Since hypothesis testing involves making inferences from sample statistics, there’s always a chance of error. There are two types of errors:

The significance level (α) is the probability of making a Type 1 error, while the probability of making a Type 2 error is denoted by β. It’s challenging to quantify β, so we won’t cover it in this lesson. The power of a test is the probability of correctly rejecting a null hypothesis.

Ideally, we want to minimize both types of errors. However, there’s a trade-off between them. Decreasing α increases the probability of Type 2 error. The only way to decrease both errors is to increase the sample size. Due to the central limit theorem, the standard error of the sampling distribution decreases as the sample size increases.

In our example, we’ll set a moderate significance level of ⍺=5%.

Step 4: State the Decision Rule

The decision rule involves determining whether the test statistic is extreme enough to fall outside the critical values. If it does, the result is statistically significant, and we reject the null hypothesis.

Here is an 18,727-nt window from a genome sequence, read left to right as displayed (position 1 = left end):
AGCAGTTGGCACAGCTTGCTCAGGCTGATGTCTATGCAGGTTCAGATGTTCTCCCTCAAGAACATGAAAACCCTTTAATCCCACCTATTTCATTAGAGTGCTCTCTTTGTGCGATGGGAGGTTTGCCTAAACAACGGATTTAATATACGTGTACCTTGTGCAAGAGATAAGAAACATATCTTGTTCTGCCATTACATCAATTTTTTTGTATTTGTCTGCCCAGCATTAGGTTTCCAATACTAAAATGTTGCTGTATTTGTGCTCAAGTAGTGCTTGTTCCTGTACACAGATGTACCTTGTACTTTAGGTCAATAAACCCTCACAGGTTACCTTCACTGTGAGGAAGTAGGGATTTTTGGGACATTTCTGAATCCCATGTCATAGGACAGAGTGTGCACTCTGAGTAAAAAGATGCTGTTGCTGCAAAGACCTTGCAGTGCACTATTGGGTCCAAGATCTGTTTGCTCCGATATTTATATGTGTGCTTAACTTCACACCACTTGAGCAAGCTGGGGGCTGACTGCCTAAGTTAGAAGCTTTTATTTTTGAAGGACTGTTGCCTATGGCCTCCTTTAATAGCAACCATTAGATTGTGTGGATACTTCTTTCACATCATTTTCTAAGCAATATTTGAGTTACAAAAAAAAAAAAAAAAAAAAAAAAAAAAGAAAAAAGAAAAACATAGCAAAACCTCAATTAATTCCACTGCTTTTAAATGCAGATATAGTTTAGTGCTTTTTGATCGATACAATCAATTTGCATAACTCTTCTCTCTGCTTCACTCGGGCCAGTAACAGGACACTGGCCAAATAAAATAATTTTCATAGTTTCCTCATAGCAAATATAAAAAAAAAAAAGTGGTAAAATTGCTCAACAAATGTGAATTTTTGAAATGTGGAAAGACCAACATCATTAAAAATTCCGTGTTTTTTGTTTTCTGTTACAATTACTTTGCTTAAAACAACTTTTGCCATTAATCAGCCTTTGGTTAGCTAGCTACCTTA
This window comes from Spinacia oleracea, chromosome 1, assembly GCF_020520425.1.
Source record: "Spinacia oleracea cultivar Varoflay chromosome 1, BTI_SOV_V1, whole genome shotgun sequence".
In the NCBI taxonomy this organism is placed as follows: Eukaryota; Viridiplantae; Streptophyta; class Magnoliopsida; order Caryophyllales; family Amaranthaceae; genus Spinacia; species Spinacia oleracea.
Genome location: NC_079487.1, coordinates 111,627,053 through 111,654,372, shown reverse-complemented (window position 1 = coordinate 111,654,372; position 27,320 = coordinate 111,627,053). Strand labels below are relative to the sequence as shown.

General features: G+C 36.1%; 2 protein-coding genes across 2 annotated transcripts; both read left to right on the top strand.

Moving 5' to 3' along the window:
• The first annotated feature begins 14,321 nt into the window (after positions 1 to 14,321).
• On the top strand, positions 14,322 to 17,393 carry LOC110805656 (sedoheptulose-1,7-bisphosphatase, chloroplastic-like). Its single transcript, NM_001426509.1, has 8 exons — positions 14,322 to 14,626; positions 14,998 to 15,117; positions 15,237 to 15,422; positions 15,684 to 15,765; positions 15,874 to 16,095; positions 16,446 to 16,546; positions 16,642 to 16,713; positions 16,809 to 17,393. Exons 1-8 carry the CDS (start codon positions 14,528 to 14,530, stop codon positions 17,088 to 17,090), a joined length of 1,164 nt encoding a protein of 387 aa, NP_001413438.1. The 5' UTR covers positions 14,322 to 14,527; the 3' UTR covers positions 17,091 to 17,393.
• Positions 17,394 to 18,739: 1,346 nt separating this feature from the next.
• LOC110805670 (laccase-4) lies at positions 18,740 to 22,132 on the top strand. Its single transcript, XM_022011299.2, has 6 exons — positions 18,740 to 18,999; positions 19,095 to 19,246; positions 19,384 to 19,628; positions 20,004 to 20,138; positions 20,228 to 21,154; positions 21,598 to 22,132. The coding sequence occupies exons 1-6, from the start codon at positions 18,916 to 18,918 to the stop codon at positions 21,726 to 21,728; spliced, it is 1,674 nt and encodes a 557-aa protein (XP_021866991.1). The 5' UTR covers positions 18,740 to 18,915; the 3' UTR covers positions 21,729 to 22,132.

For our example, we perform a one-tailed test on the right tail of the distribution. Based on the null hypothesis, we expect the sample mean to be near or less than zero. If the test statistic falls within this region, it’s statistically insignificant. However, if it falls in the right tail, it’s statistically significant, and we reject the null hypothesis.

Using a t-distribution with 29 degrees of freedom, we find a critical value of 1.699 for a one-tail level of 0.05. We reject the null hypothesis if the test statistic is greater than 1.699.

Step 5: Collect Data and Calculate Test Statistic

It’s crucial to ensure the quality of the sample to minimize the probability of flawed conclusions. Make sure the data is free from measurement errors and biases in sample selection. Be aware of time period bias and the effect of starting and ending dates on the conclusions drawn from the sample.

In our example, we collect 30 random observations of the mutual fund’s outperformance data. We find that the sample mean is 4.5% with a standard deviation of 12%. Thus, the test statistic is calculated to be 2.05.

Step 6: Make the Statistical Decision

In our example, the test statistic falls within the rejection region (t > 1.699), so we reject the null hypothesis. We conclude that the mutual fund does outperform the benchmark at a 5% significance level.

Step 7: Make the Economic Decision